Home to some of the most important financial institutions, Wall Street‘s history dates back to the 17th century. The street is located in lower Manhattan in New York City and is the birthplace of multiple brokerages, investment banks, and exchanges, such as the New York Stock Exchange. We decided to illustrate the history of Wall Street from the very first day of building the wall till as it is today – the most important financial district in the world.
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History of Wall Street summarised in text
Wall Street is considered to be the symbol of capitalism, however, back in the late mid-1600s, it was nothing but a mere wooden wall to defend locals from invasions. For quite some time it has been a major slave market in the state before hosting the most important stock exchange market – NYSE. Wall Street was also the hub for numerous innovations featuring the very first telegraphs, stock tickers and even air conditioners. It withstood several stock market crashes, serious economic and political turmoils and even terroristic attacks of 9/11. The illustrated history of Wall Street presents the major events that shaped the financial district as it is today.
1652: Building the Wall
Manhattan Island was occupied by the Dutch settlers who, as a consequence of the Anglo-Dutch Wars, grew concerned about upcoming attacks from England and began building a wooden wall to preserve their settlements. The result was a 2340 feet long and 9 feet tall wall with cannons stretched from what is today the corner of Wall Street and Pearl street to Wall Street’s and Broadway’s crossing. However, the wall remained only for half a century, until it was finally demolished in 1699.
1711: Slave Market on Wall Street
Initially, in 1711 the decision was made to make Wall Street a central place for the government-sanctioned slave market. The wooden building inside the gates of Wall Street hosted active trading which supplied the rest of New York City with tax dollars. The slave market on Wall Street lasted for several decades until 1762. In the early 1730s, the Society for the Propagation of the Gospel in Foreign Parts tried to establish the first public library in City Hall on Wall Street.
1788: Federal Hall
The City Hall carried great significance for the history of New York City. The name was officially modified to Federal Hall in 1788 after the appointment of New York City as the capital city of the United States. Many major events of American history took place exactly in this Federal Hall including the Bill of Rights drafted by Congress and George Washington’s inauguration as the first-ever president of the United States.
1792: Buttonwood Agreement
Security trading became a regular part of the Buttonwood tree on Wall Street, where the traders would hold regular meetings to process transactions forming the Buttonwood Agreement. The purpose of the agreement was to avoid any intervention from the government’s side and to remain in a closed circle, not letting any outsider inside. In case someone outside the Buttonwood community intended to purchase a stock, he had to approach an approved broker. Simultaneously, the building was a place for slave trading. After several years, the security traders under Buttonwood Agreement moved to the Merchants’ Exchange building also located on Wall Street.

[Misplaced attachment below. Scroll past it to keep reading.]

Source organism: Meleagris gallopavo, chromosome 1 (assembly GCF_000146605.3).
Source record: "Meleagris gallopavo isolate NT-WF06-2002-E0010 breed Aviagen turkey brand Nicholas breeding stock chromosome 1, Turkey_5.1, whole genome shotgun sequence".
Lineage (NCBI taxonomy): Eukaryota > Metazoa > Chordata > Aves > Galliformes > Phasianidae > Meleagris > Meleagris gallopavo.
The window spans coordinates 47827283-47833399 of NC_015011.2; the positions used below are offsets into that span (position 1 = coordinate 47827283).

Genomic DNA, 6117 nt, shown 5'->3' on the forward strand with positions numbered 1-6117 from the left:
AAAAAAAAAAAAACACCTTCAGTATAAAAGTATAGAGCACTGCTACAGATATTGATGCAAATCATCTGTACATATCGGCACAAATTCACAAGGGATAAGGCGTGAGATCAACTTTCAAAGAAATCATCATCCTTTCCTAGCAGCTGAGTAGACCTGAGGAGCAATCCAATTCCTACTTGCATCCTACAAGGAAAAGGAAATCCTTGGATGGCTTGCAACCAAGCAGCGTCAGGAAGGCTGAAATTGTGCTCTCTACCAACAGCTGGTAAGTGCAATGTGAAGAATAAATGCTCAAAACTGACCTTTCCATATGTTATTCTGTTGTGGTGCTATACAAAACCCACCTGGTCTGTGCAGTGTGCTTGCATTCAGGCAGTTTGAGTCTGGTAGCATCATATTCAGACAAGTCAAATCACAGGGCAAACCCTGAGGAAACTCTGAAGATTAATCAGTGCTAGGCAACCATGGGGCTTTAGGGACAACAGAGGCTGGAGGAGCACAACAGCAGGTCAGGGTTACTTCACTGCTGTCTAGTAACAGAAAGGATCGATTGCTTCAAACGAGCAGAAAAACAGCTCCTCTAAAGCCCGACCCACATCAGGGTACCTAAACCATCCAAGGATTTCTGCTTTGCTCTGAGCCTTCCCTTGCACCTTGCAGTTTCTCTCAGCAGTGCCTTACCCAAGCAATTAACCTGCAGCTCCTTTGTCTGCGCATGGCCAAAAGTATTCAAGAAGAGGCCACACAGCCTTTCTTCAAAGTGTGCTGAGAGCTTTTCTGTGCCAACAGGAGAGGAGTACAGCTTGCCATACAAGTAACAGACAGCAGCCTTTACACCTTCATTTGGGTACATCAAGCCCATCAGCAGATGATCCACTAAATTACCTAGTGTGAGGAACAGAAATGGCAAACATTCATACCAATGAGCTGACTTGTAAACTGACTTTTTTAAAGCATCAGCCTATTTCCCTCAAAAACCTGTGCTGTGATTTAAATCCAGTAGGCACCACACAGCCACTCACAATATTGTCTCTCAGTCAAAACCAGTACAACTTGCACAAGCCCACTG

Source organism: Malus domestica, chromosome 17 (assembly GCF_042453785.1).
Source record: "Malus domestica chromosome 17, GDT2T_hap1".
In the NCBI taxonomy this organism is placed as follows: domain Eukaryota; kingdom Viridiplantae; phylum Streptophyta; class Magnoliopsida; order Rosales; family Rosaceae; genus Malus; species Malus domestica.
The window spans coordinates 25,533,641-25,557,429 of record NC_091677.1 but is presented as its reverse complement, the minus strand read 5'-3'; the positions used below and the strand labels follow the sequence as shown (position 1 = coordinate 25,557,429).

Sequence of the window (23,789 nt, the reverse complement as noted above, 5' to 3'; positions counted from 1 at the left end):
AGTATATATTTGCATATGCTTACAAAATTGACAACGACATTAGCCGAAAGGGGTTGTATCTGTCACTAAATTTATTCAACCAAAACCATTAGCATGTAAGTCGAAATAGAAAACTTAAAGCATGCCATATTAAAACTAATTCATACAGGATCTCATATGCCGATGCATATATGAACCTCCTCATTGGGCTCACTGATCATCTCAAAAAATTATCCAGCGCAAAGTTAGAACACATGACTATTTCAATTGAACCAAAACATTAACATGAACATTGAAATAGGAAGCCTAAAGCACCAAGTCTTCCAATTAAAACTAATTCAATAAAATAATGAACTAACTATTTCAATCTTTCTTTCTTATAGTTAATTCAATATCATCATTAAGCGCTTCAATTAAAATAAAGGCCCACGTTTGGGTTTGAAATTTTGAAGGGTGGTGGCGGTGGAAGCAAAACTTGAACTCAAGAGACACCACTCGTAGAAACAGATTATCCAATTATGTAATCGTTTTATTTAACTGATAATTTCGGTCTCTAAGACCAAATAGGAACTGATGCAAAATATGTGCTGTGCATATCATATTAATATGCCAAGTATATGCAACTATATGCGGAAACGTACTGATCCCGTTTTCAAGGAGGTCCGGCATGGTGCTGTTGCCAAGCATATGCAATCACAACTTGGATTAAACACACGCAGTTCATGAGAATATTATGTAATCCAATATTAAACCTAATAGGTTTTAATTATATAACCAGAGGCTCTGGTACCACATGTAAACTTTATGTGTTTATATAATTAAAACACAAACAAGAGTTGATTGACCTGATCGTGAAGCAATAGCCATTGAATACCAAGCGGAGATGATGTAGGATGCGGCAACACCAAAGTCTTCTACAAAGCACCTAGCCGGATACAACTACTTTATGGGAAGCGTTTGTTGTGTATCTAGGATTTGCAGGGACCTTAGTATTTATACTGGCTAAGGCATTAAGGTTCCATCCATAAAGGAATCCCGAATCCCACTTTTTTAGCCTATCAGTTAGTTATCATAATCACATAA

1817: New York Stock Exchange
In 1817, the traders from Buttonwood visited Philadelphia Merchants Exchange, which inspired them to establish their own model that was named New York Stock and Exchange Board. The very first president of the Exchange was Anthony Stockholm, whose main responsibility was to announce the stocks in trading every morning. Apart from the mandatory dress code with top hats and dress coats, the registering members had to be voted by the board members and had to pay the membership fee of $25, which eventually rose to $100 after 20 years and to $400 by 1848.
1837: First Inventions on Wall Street
In 1837, with the new invention of the telegraph by Samuel Morse, the demonstration office was established on Wall Street that cost 25 cents to try the invention. The security traders and brokers of Wall Street were excited by the invention and after some time the whole area was equipped with telegraph wires. Brokers were now able to communicate remotely, which significantly affected the growing interest in brokerage services on Wall Street.
Another important invention that soon became an integral part of trading was the stock ticker introduced by Edward A. Cahalan in 1867. The ticker was built on the wheels of narrow paper strips that displayed the transaction details. The transaction details were delivered by clerks to typists and the latter ones provided the information accordingly to the brokers via telegraph.
1867: First women on Wall Street